Toronto's police force needs innovation – not more officers – say two members of the police services board who are dismayed by the results of a $500,000 study into staffing levels.
The "right number review" was requested by the board to get an independent evaluation of the city's policing needs against a backdrop of changing technology and limited financial resources.
The report by consulting firm Accenture, which the board will debate on Thursday, says the city needs another 178 officers above the approved strength of 5,604 "to provide adequate and effective policing."
City councillors Michael Thompson and Mike Del Grande – who have both been critical of rising police spending – say the report's recommendation ignores financial realities.
"I can tell you I am not happy with the process and I am not happy with the results," said Mr. Thompson, vice-chair of the police board.
He said the board asked the force to figure out how it could manage with less and, instead, has been given a "business as usual" report.
He said this reflects a lack of innovation, suggesting it is time to look for someone with "great ideas" to replace Chief Bill Blair when his contract ends next year.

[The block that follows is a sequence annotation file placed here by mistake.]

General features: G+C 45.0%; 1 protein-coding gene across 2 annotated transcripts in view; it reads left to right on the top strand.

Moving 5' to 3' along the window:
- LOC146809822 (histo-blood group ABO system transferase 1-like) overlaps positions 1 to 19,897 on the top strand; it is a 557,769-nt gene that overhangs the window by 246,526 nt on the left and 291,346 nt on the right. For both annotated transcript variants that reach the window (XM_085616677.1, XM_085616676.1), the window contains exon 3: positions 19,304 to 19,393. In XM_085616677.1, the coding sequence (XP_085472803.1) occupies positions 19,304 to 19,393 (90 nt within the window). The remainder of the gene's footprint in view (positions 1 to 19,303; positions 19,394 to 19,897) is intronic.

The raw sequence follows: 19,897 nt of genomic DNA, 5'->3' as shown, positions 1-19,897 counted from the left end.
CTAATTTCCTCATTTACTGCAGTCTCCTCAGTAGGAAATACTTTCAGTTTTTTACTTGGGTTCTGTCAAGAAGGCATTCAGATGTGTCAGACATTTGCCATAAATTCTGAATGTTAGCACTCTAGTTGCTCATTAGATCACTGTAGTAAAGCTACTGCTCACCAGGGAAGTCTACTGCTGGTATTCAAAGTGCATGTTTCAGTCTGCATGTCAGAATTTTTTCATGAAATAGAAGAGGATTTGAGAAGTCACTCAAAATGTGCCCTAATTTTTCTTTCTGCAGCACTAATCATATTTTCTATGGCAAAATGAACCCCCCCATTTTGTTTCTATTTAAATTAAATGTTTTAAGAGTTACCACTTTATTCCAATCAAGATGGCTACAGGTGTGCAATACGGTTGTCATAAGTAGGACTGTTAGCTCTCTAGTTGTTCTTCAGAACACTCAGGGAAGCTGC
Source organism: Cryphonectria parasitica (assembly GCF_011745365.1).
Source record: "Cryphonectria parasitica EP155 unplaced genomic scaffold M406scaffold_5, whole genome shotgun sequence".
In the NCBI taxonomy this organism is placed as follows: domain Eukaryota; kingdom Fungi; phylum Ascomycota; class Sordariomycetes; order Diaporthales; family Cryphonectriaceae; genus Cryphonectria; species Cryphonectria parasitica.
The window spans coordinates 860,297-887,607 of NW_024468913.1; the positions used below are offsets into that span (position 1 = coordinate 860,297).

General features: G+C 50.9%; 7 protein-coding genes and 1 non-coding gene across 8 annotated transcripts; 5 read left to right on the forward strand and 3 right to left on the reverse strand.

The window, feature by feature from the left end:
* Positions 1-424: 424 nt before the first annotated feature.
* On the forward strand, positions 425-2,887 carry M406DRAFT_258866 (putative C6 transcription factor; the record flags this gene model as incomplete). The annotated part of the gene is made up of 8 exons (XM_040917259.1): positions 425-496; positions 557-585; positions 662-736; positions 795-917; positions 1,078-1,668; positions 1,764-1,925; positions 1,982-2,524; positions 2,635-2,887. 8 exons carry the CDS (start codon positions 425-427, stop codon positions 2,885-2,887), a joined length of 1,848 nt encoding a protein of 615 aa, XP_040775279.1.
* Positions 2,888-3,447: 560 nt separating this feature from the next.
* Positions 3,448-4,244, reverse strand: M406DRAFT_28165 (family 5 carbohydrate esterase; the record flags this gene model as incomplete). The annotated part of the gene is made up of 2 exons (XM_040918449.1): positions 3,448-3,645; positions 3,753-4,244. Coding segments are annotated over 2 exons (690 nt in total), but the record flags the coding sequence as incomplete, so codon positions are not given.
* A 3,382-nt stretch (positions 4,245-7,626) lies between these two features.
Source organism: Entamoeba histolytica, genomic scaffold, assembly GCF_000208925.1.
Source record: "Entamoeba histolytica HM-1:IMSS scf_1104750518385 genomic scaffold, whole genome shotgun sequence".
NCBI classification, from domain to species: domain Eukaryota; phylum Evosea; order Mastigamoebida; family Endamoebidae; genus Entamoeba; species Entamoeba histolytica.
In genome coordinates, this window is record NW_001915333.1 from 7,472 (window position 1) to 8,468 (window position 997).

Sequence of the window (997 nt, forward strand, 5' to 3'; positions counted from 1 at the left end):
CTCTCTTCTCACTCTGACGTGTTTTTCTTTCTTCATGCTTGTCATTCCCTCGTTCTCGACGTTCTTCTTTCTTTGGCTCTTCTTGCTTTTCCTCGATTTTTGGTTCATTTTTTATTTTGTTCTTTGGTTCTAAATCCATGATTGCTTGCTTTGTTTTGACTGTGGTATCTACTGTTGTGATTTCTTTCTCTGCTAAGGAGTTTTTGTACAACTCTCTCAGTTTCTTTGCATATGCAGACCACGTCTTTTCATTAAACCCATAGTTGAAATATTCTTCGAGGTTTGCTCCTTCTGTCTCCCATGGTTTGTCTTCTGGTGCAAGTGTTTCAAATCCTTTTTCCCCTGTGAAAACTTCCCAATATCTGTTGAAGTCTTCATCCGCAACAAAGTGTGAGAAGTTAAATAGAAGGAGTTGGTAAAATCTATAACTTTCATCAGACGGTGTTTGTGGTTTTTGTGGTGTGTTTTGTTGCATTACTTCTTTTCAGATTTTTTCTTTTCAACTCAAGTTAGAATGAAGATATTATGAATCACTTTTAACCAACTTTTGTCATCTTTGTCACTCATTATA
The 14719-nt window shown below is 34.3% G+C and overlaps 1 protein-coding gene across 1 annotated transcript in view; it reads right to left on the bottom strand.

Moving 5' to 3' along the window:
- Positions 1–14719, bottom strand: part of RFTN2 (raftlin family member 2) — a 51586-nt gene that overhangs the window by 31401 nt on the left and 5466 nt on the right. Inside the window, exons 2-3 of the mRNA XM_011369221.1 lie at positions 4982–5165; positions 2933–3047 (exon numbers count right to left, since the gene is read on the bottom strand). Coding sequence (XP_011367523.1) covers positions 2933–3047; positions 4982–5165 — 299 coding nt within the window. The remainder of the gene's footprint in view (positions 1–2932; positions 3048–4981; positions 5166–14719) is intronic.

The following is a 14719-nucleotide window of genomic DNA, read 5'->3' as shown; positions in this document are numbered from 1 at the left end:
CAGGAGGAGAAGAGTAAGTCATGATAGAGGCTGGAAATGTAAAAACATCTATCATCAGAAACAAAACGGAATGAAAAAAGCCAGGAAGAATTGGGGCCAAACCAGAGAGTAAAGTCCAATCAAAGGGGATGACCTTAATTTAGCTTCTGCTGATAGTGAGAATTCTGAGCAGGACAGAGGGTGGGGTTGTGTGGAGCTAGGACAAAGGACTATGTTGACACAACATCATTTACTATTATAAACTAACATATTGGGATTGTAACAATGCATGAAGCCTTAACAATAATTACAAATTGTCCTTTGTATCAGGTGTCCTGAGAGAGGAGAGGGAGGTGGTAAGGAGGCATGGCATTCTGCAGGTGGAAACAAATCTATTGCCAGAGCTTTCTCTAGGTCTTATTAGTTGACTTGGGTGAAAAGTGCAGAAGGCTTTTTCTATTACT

"The issue for me now is really how the organization is led," Mr. Thompson said.
Mr. Del Grande, who called for the review in his former role as chair of the city's budget committee, questioned the independence of the study.
"I was very clear: The chief should not have his hands in it. Did that occur? No," Mr. Del Grande said on Wednesday. "This was to be independent. The chief shouldn't be involved, period.
Police spokesman Mark Pugash would not discuss details of the report. "If board members have concerns, the chief will address those concerns tomorrow," he said. Mr. Blair's contract is a matter to be "discussed with the police services board."
Chief Blair, whose contract ends next year, dismissed criticism that the force needs fresh ideas once his term expires. "I've got a discussion to have with my board," he said Thursday, after a meeting of the Toronto Police Services Board. "People are entitled to their opinion. But we should deal with that matter, quite frankly, in a professional way." He said he will "not respond to personal attacks or political rhetoric."
- With files from Ann Hui